The day Russ Marineau retired from his job of 32 years at IBM, he had a knock on his door.
An offer was made that he could hardly refuse, when he was asked to volunteer in schools, mentoring students.
Mary Ann Bobobsky, who was the director of community relations for the district, waited until Marineau was retired and told him, “We have a deal for you,” he said.
He signed on to volunteer with HURRAH (Happy Upbeat Recycled Retirees Actively Helping) and became one of the organization’s biggest supporters and cheerleaders.
As he prepared to retire, Marineau said he learned that a great way to stay involved was to volunteer, because not only would he be helping out in the community, he would also be creating a wider social network.
“It’s been very good,” he said of volunteering. “I spent most of my time commuting and there wasn’t much time to get involved or volunteer. Now, I’m paying back. … I look at it as life is divided into three spots: school days, career days and there should be more school days rather than retirement.”
He began volunteering his time at , where his five children previously attended. He started out mentoring students during study halls as a parent might do, he said.
One of the boys he mentored seemed bright, but wasn’t doing well, he said. Over time, he learned the boy did poorly on purpose to get attention from his father who would come to see him when he wasn’t getting good grades. The father was alerted and things changed, he said.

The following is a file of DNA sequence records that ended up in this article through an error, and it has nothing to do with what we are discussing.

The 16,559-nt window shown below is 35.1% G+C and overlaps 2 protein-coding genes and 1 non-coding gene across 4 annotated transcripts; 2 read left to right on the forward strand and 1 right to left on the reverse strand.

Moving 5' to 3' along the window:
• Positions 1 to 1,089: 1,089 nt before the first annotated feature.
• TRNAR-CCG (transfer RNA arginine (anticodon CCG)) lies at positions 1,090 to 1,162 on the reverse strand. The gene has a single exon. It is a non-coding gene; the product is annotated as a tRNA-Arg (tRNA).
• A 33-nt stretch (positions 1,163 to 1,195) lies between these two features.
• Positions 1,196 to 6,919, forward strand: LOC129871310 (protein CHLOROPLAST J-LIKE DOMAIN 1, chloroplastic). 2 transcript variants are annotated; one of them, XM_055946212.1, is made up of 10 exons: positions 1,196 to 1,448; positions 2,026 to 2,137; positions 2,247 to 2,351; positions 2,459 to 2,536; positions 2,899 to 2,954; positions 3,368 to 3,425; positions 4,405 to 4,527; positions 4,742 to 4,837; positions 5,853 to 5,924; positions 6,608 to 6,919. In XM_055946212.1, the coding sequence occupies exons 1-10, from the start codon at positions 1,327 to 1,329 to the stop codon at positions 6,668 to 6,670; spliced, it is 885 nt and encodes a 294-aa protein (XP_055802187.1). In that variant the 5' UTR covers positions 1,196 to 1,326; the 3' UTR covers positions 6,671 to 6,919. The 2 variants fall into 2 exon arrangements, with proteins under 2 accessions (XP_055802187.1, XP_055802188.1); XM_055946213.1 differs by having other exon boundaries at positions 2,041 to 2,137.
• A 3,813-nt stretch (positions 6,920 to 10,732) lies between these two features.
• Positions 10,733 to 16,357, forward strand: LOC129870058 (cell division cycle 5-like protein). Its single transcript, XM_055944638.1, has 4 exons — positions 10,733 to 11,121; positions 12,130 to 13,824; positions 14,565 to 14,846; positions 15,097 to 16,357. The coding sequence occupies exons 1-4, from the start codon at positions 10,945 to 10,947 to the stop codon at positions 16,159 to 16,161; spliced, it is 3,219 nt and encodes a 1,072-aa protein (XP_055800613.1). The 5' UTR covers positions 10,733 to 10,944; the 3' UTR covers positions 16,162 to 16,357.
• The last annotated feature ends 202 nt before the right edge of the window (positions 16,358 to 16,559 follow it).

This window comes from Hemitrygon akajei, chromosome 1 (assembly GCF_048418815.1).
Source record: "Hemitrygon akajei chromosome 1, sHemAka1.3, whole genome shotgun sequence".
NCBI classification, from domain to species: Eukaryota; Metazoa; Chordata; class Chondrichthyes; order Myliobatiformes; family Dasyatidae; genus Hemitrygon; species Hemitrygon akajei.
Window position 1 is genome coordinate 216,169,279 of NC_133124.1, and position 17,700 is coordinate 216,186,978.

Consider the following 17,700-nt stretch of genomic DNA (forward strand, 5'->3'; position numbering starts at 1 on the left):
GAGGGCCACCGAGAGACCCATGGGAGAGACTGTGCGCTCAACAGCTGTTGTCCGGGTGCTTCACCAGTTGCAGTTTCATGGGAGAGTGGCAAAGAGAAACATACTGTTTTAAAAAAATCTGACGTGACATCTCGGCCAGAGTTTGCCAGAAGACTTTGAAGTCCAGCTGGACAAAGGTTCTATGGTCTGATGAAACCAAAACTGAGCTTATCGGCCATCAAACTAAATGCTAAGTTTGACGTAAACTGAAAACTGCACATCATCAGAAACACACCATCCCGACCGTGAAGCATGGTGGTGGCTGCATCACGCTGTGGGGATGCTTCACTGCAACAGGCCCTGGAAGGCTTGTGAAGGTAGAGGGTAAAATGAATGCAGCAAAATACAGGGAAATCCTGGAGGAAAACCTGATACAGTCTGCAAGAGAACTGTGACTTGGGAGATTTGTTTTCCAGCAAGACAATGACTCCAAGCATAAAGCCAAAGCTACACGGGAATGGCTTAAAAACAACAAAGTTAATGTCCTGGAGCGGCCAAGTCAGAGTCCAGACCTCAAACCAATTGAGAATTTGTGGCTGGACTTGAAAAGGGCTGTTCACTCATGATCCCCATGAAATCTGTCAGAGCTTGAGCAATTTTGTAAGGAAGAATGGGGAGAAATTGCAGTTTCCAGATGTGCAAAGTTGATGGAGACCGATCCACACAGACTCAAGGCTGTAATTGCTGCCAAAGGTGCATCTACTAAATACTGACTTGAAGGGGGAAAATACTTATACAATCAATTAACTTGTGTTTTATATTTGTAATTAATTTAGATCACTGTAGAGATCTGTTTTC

Since 1991, Marineau, 78, has volunteered with HURRAH. The organization now stands for Happy Upbeat Retirees and Other Residents Actively Helping. His role has also changed as needed.
He has volunteered as a mentor, as a teacher’s assistant and now he volunteers as a homework assistant helping students with special education needs, Marineau said. He is also the organization’s chairperson.
The organization’s main volunteer effort is with reading programs in the elementary schools, he said. Volunteers go in and read to the students, or sometimes the adult switches off reading to the student and the student reads to the volunteer.
At the junior high school level volunteers participate in mentoring and providing homework assistance, he said.
“Teachers have an idea of who needs intervention and we have a volunteer help,” he said.
The volunteer program also bridges the gap between generations, Marineau said.
A class started at allows the students to teach the volunteers computer skills, he said.
“When we started the program the kids weren’t sure what they could talk about [with the volunteers] but that didn’t last,” he said. Now, students look forward to participating in the class.
The HURRAH program is recognized as one of the best intergenerational programs in the state, he said.
He splits his time between volunteering two times a week in the schools and managing the program, he said. Marineau also works to rally volunteers to the cause. He said the organization is looking for other residents who would like to volunteer, including those that aren’t retired.
“In my case I knew very few people in Naperville because I was commuting. Now, I have a long list of acquaintances,” he said. “… Personally it has been a big help and kept me healthier.”
HURRAH volunteers range from stay-at-home mothers to business professionals and there are roughly 200 who participate at some point throughout the year, he said.
“HURRAH volunteers are not paid, not because they are worthless," he said. "But because they are priceless.”